It used to drive me crazy when my husband stopped to fix something. We’d be in the middle of a conversation, and he’d spot, say, a proud nail in the wood floor, and before I could so much as utter another syllable, he’d be down on his hands and knees with a hammer, pounding away.
It only bothered me until I realized that in my own realm, I do the same thing. If there’s something I don’t like about a recipe, I tinker. I play. I fiddle. I fix. So while it’s not in my nature to hang a photo back up immediately after it falls off the wall, I’ll sauté chard three nights in a row, if it means getting the garlic flavor just right. And admittedly, it’s more or less the same thing.
Sometimes, though, there’s just nothing to fix. If there’s a better buttercrunch recipe than the one I use most frequently, I haven’t found it. I’ve tried. Many are fancier, or more complicated. Some are more unique. But my basic version, a quick toffee slathered with dark chocolate and walnuts, has be come a holiday stand-by. Some years I go a little crazy, sprinkling it with toasted almonds, or even Altoids, but I always come back to basics.
After recommending it as a DIY gift idea to a friend, I got to thinking: I don’t want to change the technique behind it, but could I ramp up the flavor? I turned on the stove.
Instead of the usual sugar, I made the caramel with brown sugar, infused with an entire vanilla bean’s seeds. I smoothed a 60% cacao chocolate over the cooled toffee—I’ve found using too dark a chocolate prevents it from sticking properly as it dries—and sprinkled it with toasted walnuts, instead of untoasted.
It was crunchy and sticky and chocolaty and nutty, as usual. But more delicious? Honestly, I’m not sure. It might be slightly more flavorful, what with all that vanilla, and since I was out of plain sugar, it was certainly more convenient for me to make with brown sugar. I still loved wrapping it up in little jars and giving it away, but for once, the tinkering didn’t really make a difference. I can’t decide if that’s a good or a bad thing. Maybe it’s just a thing. In any case, I need another batch, to temper the let-down.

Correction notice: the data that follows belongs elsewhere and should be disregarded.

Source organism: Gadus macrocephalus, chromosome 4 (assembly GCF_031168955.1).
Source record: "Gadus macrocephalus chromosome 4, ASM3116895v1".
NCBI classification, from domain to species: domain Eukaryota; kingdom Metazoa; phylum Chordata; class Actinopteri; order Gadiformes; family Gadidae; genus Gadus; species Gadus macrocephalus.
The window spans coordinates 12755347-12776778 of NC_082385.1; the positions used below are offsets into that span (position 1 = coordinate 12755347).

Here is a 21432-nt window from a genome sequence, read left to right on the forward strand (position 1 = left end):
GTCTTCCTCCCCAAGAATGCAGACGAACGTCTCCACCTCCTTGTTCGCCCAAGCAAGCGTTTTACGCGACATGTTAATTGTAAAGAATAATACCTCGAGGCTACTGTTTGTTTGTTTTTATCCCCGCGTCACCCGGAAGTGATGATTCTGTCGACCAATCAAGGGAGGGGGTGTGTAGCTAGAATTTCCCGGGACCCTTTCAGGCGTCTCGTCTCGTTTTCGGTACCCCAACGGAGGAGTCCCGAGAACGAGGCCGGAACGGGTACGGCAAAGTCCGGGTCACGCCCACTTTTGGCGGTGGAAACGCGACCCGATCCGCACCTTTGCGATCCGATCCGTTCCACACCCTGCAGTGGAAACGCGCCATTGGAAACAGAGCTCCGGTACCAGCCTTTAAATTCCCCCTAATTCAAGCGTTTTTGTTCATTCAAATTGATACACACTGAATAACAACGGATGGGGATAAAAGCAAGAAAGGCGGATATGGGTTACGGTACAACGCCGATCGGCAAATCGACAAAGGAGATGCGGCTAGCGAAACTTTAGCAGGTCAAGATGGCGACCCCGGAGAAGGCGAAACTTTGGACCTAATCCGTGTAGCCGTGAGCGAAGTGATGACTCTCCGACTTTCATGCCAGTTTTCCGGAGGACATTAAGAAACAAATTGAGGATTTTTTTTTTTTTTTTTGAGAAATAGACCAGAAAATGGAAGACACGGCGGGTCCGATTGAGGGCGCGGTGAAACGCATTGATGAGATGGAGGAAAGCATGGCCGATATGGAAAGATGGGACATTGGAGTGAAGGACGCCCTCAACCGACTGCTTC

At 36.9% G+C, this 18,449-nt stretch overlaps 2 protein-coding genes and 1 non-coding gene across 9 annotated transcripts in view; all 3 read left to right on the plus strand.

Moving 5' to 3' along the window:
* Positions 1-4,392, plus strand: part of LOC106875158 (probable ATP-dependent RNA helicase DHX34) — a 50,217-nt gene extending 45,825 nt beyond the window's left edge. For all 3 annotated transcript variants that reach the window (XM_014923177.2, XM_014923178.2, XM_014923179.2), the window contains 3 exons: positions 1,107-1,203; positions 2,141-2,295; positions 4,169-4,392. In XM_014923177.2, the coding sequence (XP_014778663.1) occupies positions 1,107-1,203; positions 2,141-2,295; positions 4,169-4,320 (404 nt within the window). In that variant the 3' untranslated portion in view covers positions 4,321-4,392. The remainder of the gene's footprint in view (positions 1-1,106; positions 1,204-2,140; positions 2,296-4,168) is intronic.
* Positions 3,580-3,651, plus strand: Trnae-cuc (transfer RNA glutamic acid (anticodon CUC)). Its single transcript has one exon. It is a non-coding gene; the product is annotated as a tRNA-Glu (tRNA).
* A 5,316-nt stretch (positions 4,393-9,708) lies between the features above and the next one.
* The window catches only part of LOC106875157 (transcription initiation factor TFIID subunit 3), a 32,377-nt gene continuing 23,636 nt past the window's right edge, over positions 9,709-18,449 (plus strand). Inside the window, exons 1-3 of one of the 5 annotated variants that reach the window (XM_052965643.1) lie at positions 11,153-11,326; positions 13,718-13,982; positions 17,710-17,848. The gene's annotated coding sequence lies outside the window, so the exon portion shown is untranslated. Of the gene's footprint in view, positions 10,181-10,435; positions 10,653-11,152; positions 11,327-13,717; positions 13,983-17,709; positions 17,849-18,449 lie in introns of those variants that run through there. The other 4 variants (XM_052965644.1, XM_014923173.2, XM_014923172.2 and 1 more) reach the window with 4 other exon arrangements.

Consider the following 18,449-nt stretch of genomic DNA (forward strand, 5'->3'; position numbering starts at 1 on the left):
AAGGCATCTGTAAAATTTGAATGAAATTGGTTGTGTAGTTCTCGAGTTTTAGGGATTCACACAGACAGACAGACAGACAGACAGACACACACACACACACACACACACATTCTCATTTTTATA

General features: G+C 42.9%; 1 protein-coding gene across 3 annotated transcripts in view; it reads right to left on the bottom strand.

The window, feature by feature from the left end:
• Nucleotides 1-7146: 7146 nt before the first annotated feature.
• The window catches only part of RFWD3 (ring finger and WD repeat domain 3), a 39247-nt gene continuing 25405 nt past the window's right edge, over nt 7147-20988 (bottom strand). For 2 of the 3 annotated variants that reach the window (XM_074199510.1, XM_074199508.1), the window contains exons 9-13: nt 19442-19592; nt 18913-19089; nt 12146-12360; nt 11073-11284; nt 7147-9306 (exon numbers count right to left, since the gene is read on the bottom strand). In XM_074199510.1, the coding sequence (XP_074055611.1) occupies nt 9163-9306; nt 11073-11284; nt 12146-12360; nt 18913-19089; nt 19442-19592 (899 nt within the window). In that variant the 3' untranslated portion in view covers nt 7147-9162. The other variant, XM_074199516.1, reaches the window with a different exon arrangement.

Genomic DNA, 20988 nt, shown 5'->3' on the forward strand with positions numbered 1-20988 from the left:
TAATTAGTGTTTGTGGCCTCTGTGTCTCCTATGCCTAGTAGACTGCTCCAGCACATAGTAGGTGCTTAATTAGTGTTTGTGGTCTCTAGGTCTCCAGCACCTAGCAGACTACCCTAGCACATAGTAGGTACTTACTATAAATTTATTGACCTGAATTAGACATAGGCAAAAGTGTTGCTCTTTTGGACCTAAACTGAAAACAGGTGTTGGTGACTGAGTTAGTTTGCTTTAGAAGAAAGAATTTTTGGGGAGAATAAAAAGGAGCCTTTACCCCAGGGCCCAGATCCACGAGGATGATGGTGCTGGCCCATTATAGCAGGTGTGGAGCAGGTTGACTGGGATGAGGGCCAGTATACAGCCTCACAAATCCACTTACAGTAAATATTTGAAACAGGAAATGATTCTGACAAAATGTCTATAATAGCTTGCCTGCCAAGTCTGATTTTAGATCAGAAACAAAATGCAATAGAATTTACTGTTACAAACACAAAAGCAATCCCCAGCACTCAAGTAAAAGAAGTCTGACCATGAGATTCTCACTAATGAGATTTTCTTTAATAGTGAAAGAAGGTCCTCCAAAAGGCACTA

Brown Sugar-Vanilla Buttercrunch (PDF)
This crunchy candy, based on a top-secret family recipe from someone else’s family, is my answer for the cookie-averse recipients on my holiday baking list. For another gift, cut the used vanilla bean in to 3 or 4 pieces and snuggle them into jars of sugar, for vanilla sugar.
TIME: 30 minutes active time
MAKES: about 3 dozen pieces
2 sticks (1 cup) unsalted butter
1 cup brown sugar
1 tablespoon Karo syrup
2 tablespoons water
Seeds from 1 soft vanilla bean
1 pound high-quality dark chocolate (I prefer 60%, or dark chips), finely chopped
2 cups toasted walnuts, very finely chopped
Line a baking sheet with a silicon baking mat (or greased foil) and set aside.
Combine the butter, brown sugar, Karo syrup, water, and vanilla bean seeds in a medium non-reactive (not aluminum) saucepan and bring to a simmer over medium heat. Cook, stirring occasionally, until the temperature reaches 290 degrees on an instant-read thermometer. (It will take 10 to 15 minutes, but this is not the time to wander around the kitchen, as overcooking the caramel will cause it to separate. Be patient.)
At 290 degrees, carefully pour the toffee mixture onto the lined baking sheet, tipping the sheet and/or spreading the mixture with a small offset spatula until the mixture makes a roughly 12” by 15” rectangle. Let cool completely, about 30 minutes.
When cool, melt the chocolate: Place it in a saucepan over very low heat, and stir constantly until almost all the chunks are melted. Remove from heat and stir until smooth. Set aside.
Spread half the chocolate mixture in an even layer over the cooled toffee, and sprinkle evenly with half the walnuts. Cool until the chocolate is dry and completely firm (this may take a few hours), then carefully flip the toffee. Rewarm the chocolate over low heat, if necessary, then repeat the spreading process with the remaining chocolate and sprinkle the remaining walnuts on top. Let cool completely, then break into bite-sized chunks. Store in a tightly sealed container up to 3 weeks.